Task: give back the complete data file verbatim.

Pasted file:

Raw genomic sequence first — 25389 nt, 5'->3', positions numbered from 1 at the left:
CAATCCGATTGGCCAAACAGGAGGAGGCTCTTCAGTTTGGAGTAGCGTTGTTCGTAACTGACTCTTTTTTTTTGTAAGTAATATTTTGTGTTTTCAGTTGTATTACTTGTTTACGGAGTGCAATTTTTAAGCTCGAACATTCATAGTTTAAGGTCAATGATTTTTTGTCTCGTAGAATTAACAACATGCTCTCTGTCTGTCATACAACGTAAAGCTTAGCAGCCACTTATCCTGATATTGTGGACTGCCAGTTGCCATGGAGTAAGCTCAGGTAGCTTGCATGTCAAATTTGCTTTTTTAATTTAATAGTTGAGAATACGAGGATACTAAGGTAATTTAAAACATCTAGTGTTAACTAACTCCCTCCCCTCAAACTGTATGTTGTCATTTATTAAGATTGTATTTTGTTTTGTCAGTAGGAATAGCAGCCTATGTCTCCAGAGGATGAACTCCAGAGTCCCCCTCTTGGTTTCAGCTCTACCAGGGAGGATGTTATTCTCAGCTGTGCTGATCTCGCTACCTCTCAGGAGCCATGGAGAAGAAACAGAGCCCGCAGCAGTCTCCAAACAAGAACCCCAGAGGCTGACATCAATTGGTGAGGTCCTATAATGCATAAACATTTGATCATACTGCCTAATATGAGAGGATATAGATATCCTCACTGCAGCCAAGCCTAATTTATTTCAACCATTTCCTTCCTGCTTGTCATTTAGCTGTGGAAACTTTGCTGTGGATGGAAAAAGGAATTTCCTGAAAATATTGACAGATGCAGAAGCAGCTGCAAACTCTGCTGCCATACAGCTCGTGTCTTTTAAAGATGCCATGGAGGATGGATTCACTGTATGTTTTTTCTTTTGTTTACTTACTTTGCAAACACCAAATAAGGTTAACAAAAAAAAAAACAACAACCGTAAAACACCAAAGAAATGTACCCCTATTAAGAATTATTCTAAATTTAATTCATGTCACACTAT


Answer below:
Raw genomic sequence first — 25389 nt, 5'->3', positions numbered from 1 at the left:
CAATCCGATTGGCCAAACAGGAGGAGGCTCTTCAGTTTGGAGTAGCGTTGTTCGTAACTGACTCTTTTTTTTTGTAAGTAATATTTTGTGTTTTCAGTTGTATTACTTGTTTACGGAGTGCAATTTTTAAGCTCGAACATTCATAGTTTAAGGTCAATGATTTTTTGTCTCGTAGAATTAACAACATGCTCTCTGTCTGTCATACAACGTAAAGCTTAGCAGCCACTTATCCTGATATTGTGGACTGCCAGTTGCCATGGAGTAAGCTCAGGTAGCTTGCATGTCAAATTTGCTTTTTTAATTTAATAGTTGAGAATACGAGGATACTAAGGTAATTTAAAACATCTAGTGTTAACTAACTCCCTCCCCTCAAACTGTATGTTGTCATTTATTAAGATTGTATTTTGTTTTGTCAGTAGGAATAGCAGCCTATGTCTCCAGAGGATGAACTCCAGAGTCCCCCTCTTGGTTTCAGCTCTACCAGGGAGGATGTTATTCTCAGCTGTGCTGATCTCGCTACCTCTCAGGAGCCATGGAGAAGAAACAGAGCCCGCAGCAGTCTCCAAACAAGAACCCCAGAGGCTGACATCAATTGGTGAGGTCCTATAATGCATAAACATTTGATCATACTGCCTAATATGAGAGGATATAGATATCCTCACTGCAGCCAAGCCTAATTTATTTCAACCATTTCCTTCCTGCTTGTCATTTAGCTGTGGAAACTTTGCTGTGGATGGAAAAAGGAATTTCCTGAAAATATTGACAGATGCAGAAGCAGCTGCAAACTCTGCTGCCATACAGCTCGTGTCTTTTAAAGATGCCATGGAGGATGGATTCACTGTATGTTTTTTCTTTTGTTTACTTACTTTGCAAACACCAAATAAGGTTAACAAAAAAAAAAACAACAACCGTAAAACACCAAAGAAATGTACCCCTATTAAGAATTATTCTAAATTTAATTCATGTCACACTAT